The up side of windy conditions is the that option of downwinding is high –  for experienced paddlers. We have a few nice downwind runs that we do here in Dublin when the wind conditions are right. Being a surfer at heart, I really enjoy the downwinding, linking those bumps and the feeling of that glide brings a big smile to my face!


Here in Dublin we are spoilt for choice in the winter time. I already mentioned the canals and midland lakes above.  Dublin Bay is also a fantastic amenity to have on our doorstep. Also the shelter of both Howth and Dun Laoghaire Harbor allow us to paddle in most conditions.


The duration of your paddles this time of the year is not just based on your level of fitness but also the weather conditions.

Your body will be working hard to keep you warm if you are not properly dressed.

If you are getting wet, the sessions should be kept short. This time of year the weather conditions can vary and change a little more, so good planning and back up plans are essential.


I am not trying to fool anybody here into thinking that winter time paddling is better than during the summer! I guess it is making the best of the climates that you got.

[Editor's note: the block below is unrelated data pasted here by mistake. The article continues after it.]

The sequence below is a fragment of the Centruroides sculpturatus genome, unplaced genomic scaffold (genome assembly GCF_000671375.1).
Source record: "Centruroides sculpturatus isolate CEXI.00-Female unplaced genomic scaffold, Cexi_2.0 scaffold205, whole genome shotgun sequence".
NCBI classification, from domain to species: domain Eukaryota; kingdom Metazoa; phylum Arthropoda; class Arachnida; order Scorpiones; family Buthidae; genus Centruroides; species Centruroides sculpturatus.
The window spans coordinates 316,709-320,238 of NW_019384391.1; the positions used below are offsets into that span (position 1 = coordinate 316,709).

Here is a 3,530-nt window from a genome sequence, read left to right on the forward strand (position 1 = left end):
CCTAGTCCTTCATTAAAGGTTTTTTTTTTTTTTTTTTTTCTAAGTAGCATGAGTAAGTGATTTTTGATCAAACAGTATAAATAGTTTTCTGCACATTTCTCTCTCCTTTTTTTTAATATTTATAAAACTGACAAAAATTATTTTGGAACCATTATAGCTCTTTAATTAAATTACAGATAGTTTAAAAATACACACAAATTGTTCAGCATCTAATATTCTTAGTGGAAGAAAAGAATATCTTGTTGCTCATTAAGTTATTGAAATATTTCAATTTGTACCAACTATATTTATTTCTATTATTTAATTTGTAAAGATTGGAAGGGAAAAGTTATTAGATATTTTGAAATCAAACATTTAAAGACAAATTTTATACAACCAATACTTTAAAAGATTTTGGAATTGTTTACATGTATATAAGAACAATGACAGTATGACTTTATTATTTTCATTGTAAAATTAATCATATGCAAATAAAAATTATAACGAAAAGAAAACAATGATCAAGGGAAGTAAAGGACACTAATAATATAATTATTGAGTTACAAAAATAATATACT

It’s about not allowing the elements stop you from doing what you love to do, which is go paddle.

Yes, the experience will be different.  Nature will be different to what you experience during the summer.  The fresh air or rain dripping from your nose will provide you with a different possibly new experience and you will be happy that you made the effort to get out doors and get some fresh air and keep fit.

If you do find yourself passing through Ireland or here on business allow me or another ASI SUP school introduce to the beautiful water ways that give us Irish paddlers so much pleasure.

Go n-éirí an bóthar leat…! (Gaelic for – may the road rise up to greet you..!)

Paul Byrne is the owner of Irish SUP, an ASI SUP school based in Dublin. He is a SUP Surfer and previously SUP competitor. He is also an ASI SUP Instructor trainer and trains others to the SUP instructors in Ireland and around the world.